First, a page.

It seems that every day I read yet another article, sometimes online, sometimes in the newspaper, about an organization adopting an open office environment design that supports both mobility and collaborative work practices. Recently, the Wall Street Journal ran an article about Citigroup’s new 39-story high-rise headquarters in downtown Manhattan.
The article states that, “The nation’s third-largest bank is making the shift to an open-plan layout—a vibe more identified with tech startups than global banking conglomerates—where no one, not even CEO Michael Corbat, will have a door. Most employees won’t even get their own desks. The layout at the new headquarters is minimalist and more egalitarian. Because most desks aren’t assigned, employees must lock up their family photos and personal tchotchkes each night. Everyone gets a window view—but no one gets complete privacy.”
The article goes on to remind us that Citigroup is moving from Park Avenue offices that, “feature a style that could be called midcentury banker: dark mahogany paneling, red leather walls and bookshelves filled with thick volumes of Delaware law.”
Hmm… Where have I heard that change scenario before? Seems like just a few weeks ago I posted an article written by our senior architect about his attorney converting his office from “dark walnut wood paneled walls, book shelves stocked with law books, massive desks, and heavy leather chairs” to a contemporary open layout justified by the profession’s new-found mobility options.
And the beat goes on.
There is no question that the open office/mobility trend has moved from one end of the office spectrum to the other. It has gone from Silicon Valley to Wall Street and D.C.’s K Street at a whirlwind pace over the past few years that only rivals the explosive pace of the growth of the technology that supports this trend. It is now beginning to seem like everyone is doing it. But there is also growing evidence, and this fact personally bothers me as well, that it might not be right for everyone.
I just read an article by Chloe Morrison at Nooga.com entitled, “Opinions Differ on the Effectiveness of Open Offices.” The article addresses both the pros and cons of the open office environment. It is not the first article I have read on this subject and will undoubtedly not be the last. It concludes with the observation: "It's not for every business and it's not for everyone." The article was useful in its discussion of the pros and cons and observant in its conclusion. But it failed to take us one important step further; how can we determine which businesses and which individuals are good candidates for thriving in an open office environment.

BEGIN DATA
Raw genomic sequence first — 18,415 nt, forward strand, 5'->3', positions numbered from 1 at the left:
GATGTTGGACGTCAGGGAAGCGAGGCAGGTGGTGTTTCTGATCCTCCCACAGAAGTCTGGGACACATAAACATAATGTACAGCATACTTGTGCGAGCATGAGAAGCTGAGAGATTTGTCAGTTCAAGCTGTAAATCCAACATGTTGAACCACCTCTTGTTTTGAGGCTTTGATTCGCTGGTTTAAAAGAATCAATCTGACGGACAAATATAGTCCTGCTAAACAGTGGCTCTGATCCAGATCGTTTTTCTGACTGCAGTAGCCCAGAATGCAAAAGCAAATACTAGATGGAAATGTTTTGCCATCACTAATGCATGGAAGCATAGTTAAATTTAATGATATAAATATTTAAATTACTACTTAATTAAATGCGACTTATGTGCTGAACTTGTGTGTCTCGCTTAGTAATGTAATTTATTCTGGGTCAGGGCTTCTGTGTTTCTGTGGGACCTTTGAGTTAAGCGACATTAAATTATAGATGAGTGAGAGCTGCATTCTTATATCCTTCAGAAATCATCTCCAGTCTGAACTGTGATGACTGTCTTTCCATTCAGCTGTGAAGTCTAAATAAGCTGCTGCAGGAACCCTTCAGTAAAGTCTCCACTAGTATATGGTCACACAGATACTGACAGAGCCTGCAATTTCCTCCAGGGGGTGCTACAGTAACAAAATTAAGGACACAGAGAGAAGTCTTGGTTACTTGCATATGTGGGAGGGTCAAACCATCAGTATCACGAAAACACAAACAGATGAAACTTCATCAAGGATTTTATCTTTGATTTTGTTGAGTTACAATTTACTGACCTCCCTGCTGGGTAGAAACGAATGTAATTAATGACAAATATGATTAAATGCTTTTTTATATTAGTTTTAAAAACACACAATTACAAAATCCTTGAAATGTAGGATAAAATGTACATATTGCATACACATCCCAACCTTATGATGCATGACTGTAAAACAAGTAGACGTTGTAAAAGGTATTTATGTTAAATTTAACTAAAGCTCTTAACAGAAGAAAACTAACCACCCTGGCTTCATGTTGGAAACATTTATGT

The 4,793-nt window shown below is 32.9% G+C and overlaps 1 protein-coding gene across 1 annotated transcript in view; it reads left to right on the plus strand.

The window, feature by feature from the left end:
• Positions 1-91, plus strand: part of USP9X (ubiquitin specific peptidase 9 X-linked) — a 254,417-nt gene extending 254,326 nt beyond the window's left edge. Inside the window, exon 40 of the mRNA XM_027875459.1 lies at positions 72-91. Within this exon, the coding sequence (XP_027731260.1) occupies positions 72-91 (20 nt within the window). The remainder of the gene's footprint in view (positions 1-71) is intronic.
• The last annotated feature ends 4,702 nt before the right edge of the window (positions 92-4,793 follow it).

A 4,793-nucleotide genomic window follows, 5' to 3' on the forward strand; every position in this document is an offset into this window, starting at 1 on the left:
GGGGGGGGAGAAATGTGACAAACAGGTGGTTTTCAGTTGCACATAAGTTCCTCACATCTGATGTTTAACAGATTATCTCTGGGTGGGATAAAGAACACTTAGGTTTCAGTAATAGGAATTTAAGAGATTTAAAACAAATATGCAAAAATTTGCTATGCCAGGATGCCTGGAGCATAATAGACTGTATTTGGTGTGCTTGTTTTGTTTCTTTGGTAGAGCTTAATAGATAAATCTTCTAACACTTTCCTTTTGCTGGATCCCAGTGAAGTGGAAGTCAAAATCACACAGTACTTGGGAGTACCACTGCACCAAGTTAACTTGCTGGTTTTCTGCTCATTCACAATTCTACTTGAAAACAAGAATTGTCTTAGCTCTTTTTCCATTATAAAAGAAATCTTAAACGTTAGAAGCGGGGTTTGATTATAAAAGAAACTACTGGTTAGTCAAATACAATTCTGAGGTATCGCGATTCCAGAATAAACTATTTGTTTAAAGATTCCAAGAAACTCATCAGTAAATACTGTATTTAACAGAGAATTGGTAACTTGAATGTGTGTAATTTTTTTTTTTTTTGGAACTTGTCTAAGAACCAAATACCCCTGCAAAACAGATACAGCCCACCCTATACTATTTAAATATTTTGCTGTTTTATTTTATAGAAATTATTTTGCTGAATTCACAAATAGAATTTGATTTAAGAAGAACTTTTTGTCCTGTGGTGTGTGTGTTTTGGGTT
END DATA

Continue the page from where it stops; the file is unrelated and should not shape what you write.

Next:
I have read a number of articles that discuss the relative potential for individuals to be comfortable in an open office environment based on whether they were introverts versus extroverts. Unfortunately, I believe that an assessment based principally on this factor overly simplifies the issues involved here.
Let me explain by using my own virtual company’s experience as an example.
Not Your Traditional Open Office Environment
Fentress, Inc. has been a virtual company since its inception over 28 years ago. All of our employees, including myself, work from home offices. Although a home office is not the same as an open office environment, both represent significant departures from the traditional office setting. In this regard, my experience in attempting to select employees that are likely to thrive in a virtual organization may offer some parallel insights toward answering the question, “How can we determine which businesses and which individuals are good candidates for thriving in an open office environment?”
My experience has shown that about a third of the employees hired to work in a virtual home office cannot work effectively from home. Based on the references I have spoken to when hiring employees, these same people are able to be productive in a traditional office setting. I have had employees leave the company because they could not be productive working from home, but went on to take responsible positions in traditional office settings.
When considering if prospective employees are the right fit to work virtually, I try to find out the following: Are they self-starters? Can they work independently or do they require supervision? Are they technology savvy? Do they work well in a team? Can they communicate effectively and clearly?
These are multiple and complex personality and work practice traits and identifying them early in an employee selection effort is the key to avoiding a misstep for the company or for a prospective new employee. I believe that the same need for an early identification of the open office compatible personality and work practice traits applies to a business or an individual considering an open office environment.
As I noted in a previous paragraph, articles that discuss the potential for individuals to be comfortable in an open office environment tend to base this conclusion on their being introverts versus extroverts. If I am correct that an assessment based solely on this factor overly simplifies the issues, then how do we identify which individuals and businesses are compatible with an open office environment?
This is a subject that warrants more space than can be devoted in this blog. Please stay tuned. There’s more to come.